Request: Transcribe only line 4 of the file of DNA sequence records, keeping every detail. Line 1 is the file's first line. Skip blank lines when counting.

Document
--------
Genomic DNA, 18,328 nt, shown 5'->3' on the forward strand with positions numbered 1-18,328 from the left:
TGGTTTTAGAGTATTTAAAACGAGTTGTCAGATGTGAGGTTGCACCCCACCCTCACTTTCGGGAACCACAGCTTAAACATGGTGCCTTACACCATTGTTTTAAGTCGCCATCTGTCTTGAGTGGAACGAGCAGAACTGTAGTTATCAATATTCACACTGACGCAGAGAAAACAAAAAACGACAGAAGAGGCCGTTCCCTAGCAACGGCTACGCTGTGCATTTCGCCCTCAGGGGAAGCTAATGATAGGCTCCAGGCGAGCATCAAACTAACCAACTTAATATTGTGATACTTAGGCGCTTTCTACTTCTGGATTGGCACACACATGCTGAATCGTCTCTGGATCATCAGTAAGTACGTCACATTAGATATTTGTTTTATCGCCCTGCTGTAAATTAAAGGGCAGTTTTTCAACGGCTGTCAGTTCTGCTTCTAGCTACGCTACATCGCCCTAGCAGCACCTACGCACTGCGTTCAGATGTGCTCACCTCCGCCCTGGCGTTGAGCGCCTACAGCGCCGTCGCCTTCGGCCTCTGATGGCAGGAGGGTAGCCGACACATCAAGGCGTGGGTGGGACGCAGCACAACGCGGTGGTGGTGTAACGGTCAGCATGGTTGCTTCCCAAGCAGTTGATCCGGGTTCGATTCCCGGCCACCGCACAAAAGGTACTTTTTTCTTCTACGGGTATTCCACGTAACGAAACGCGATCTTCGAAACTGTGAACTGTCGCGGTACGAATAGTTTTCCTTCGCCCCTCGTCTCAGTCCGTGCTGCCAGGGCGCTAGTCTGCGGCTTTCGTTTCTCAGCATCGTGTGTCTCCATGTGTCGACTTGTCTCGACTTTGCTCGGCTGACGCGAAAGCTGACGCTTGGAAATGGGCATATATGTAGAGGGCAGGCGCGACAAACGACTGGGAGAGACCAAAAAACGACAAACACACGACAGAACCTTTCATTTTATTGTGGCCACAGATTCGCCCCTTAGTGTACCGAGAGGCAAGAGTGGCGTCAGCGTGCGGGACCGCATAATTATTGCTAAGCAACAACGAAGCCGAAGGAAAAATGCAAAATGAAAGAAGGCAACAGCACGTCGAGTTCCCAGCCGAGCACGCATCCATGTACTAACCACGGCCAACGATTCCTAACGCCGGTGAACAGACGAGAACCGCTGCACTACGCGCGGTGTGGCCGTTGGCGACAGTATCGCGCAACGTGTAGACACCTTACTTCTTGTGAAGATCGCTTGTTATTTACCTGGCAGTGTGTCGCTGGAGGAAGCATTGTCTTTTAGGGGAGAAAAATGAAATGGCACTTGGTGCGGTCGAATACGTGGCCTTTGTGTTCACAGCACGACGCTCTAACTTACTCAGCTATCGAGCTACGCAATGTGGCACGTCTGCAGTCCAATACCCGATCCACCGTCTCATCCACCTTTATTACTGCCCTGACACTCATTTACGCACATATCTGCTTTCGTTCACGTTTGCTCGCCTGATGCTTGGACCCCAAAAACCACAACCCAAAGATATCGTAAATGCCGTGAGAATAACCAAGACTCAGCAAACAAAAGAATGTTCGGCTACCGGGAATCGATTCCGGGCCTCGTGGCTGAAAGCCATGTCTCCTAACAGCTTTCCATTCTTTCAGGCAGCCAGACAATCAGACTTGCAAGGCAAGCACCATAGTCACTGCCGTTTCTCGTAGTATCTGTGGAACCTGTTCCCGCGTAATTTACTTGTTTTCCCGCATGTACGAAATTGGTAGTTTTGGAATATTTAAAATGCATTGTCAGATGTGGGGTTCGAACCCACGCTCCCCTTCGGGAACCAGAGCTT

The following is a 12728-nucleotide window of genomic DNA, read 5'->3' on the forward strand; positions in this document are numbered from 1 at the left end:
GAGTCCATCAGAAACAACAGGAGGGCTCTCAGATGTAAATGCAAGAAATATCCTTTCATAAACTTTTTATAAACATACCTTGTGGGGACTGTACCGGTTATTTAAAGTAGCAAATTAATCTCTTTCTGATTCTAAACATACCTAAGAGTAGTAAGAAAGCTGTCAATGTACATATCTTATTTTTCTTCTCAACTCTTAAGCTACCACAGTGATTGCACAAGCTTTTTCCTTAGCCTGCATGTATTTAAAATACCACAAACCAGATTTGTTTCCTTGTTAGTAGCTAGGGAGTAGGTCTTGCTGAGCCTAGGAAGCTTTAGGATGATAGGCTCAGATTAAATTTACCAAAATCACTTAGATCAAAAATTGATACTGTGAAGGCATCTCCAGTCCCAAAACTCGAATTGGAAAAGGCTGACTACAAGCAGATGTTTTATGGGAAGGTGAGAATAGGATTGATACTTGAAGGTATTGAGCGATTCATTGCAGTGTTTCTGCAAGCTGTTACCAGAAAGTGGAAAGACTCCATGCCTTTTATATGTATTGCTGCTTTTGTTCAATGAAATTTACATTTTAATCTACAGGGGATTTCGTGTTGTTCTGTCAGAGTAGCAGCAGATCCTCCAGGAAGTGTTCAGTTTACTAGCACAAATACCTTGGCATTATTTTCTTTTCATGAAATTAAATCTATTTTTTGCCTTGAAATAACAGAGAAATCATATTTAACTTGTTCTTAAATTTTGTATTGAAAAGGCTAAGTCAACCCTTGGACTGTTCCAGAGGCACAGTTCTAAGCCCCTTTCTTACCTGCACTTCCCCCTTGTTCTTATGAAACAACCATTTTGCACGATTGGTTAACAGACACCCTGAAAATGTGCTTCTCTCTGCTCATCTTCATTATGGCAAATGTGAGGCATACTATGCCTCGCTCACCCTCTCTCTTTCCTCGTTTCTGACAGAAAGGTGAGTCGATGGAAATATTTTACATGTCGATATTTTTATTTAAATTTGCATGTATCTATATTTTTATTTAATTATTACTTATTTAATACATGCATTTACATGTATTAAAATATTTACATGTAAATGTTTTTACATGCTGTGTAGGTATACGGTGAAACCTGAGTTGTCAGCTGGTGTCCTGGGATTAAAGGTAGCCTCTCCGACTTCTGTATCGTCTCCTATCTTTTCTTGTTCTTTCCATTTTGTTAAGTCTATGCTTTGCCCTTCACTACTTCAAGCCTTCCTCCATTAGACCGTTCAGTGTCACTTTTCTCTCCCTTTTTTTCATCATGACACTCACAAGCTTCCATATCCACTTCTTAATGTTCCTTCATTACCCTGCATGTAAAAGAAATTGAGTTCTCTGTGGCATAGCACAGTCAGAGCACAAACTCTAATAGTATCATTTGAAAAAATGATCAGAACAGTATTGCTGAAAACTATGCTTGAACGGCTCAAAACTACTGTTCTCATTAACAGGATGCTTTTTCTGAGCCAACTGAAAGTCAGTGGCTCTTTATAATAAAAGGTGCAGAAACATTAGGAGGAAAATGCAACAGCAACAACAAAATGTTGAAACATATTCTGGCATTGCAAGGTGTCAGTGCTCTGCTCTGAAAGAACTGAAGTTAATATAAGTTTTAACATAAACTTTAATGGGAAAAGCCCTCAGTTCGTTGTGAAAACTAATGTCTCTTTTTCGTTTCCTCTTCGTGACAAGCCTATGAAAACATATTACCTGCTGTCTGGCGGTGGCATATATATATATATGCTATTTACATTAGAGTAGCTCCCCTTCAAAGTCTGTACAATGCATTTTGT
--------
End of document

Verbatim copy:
GAGTCCATCAGAAACAACAGGAGGGCTCTCAGATGTAAATGCAAGAAATATCCTTTCATAAACTTTTTATAAACATACCTTGTGGGGACTGTACCGGTTATTTAAAGTAGCAAATTAATCTCTTTCTGATTCTAAACATACCTAAGAGTAGTAAGAAAGCTGTCAATGTACATATCTTATTTTTCTTCTCAACTCTTAAGCTACCACAGTGATTGCACAAGCTTTTTCCTTAGCCTGCATGTATTTAAAATACCACAAACCAGATTTGTTTCCTTGTTAGTAGCTAGGGAGTAGGTCTTGCTGAGCCTAGGAAGCTTTAGGATGATAGGCTCAGATTAAATTTACCAAAATCACTTAGATCAAAAATTGATACTGTGAAGGCATCTCCAGTCCCAAAACTCGAATTGGAAAAGGCTGACTACAAGCAGATGTTTTATGGGAAGGTGAGAATAGGATTGATACTTGAAGGTATTGAGCGATTCATTGCAGTGTTTCTGCAAGCTGTTACCAGAAAGTGGAAAGACTCCATGCCTTTTATATGTATTGCTGCTTTTGTTCAATGAAATTTACATTTTAATCTACAGGGGATTTCGTGTTGTTCTGTCAGAGTAGCAGCAGATCCTCCAGGAAGTGTTCAGTTTACTAGCACAAATACCTTGGCATTATTTTCTTTTCATGAAATTAAATCTATTTTTTGCCTTGAAATAACAGAGAAATCATATTTAACTTGTTCTTAAATTTTGTATTGAAAAGGCTAAGTCAACCCTTGGACTGTTCCAGAGGCACAGTTCTAAGCCCCTTTCTTACCTGCACTTCCCCCTTGTTCTTATGAAACAACCATTTTGCACGATTGGTTAACAGACACCCTGAAAATGTGCTTCTCTCTGCTCATCTTCATTATGGCAAATGTGAGGCATACTATGCCTCGCTCACCCTCTCTCTTTCCTCGTTTCTGACAGAAAGGTGAGTCGATGGAAATATTTTACATGTCGATATTTTTATTTAAATTTGCATGTATCTATATTTTTATTTAATTATTACTTATTTAATACATGCATTTACATGTATTAAAATATTTACATGTAAATGTTTTTACATGCTGTGTAGGTATACGGTGAAACCTGAGTTGTCAGCTGGTGTCCTGGGATTAAAGGTAGCCTCTCCGACTTCTGTATCGTCTCCTATCTTTTCTTGTTCTTTCCATTTTGTTAAGTCTATGCTTTGCCCTTCACTACTTCAAGCCTTCCTCCATTAGACCGTTCAGTGTCACTTTTCTCTCCCTTTTTTTCATCATGACACTCACAAGCTTCCATATCCACTTCTTAATGTTCCTTCATTACCCTGCATGTAAAAGAAATTGAGTTCTCTGTGGCATAGCACAGTCAGAGCACAAACTCTAATAGTATCATTTGAAAAAATGATCAGAACAGTATTGCTGAAAACTATGCTTGAACGGCTCAAAACTACTGTTCTCATTAACAGGATGCTTTTTCTGAGCCAACTGAAAGTCAGTGGCTCTTTATAATAAAAGGTGCAGAAACATTAGGAGGAAAATGCAACAGCAACAACAAAATGTTGAAACATATTCTGGCATTGCAAGGTGTCAGTGCTCTGCTCTGAAAGAACTGAAGTTAATATAAGTTTTAACATAAACTTTAATGGGAAAAGCCCTCAGTTCGTTGTGAAAACTAATGTCTCTTTTTCGTTTCCTCTTCGTGACAAGCCTATGAAAACATATTACCTGCTGTCTGGCGGTGGCATATATATATATATGCTATTTACATTAGAGTAGCTCCCCTTCAAAGTCTGTACAATGCATTTTGT